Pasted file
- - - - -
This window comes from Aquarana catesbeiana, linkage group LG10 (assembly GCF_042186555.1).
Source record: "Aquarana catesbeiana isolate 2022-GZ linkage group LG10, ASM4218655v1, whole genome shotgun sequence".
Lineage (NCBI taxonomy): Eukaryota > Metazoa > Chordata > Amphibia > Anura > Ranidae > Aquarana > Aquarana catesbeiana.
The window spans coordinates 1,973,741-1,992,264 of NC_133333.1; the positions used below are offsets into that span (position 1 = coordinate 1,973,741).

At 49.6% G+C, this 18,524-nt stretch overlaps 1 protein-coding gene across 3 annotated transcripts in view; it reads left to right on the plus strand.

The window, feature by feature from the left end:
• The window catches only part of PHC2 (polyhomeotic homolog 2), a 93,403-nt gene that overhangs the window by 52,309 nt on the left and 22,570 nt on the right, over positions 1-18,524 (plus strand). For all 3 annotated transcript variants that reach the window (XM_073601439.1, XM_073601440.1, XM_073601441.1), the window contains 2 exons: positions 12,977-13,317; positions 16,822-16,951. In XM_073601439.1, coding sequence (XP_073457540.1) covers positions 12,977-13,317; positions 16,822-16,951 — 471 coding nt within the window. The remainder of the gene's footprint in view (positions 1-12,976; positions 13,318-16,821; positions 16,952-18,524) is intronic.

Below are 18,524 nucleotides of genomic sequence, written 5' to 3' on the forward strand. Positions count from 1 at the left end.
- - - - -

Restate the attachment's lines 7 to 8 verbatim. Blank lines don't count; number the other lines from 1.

• The window catches only part of PHC2 (polyhomeotic homolog 2), a 93,403-nt gene that overhangs the window by 52,309 nt on the left and 22,570 nt on the right, over positions 1-18,524 (plus strand). For all 3 annotated transcript variants that reach the window (XM_073601439.1, XM_073601440.1, XM_073601441.1), the window contains 2 exons: positions 12,977-13,317; positions 16,822-16,951. In XM_073601439.1, coding sequence (XP_073457540.1) covers positions 12,977-13,317; positions 16,822-16,951 — 471 coding nt within the window. The remainder of the gene's footprint in view (positions 1-12,976; positions 13,318-16,821; positions 16,952-18,524) is intronic.

Below are 18,524 nucleotides of genomic sequence, written 5' to 3' on the forward strand. Positions count from 1 at the left end.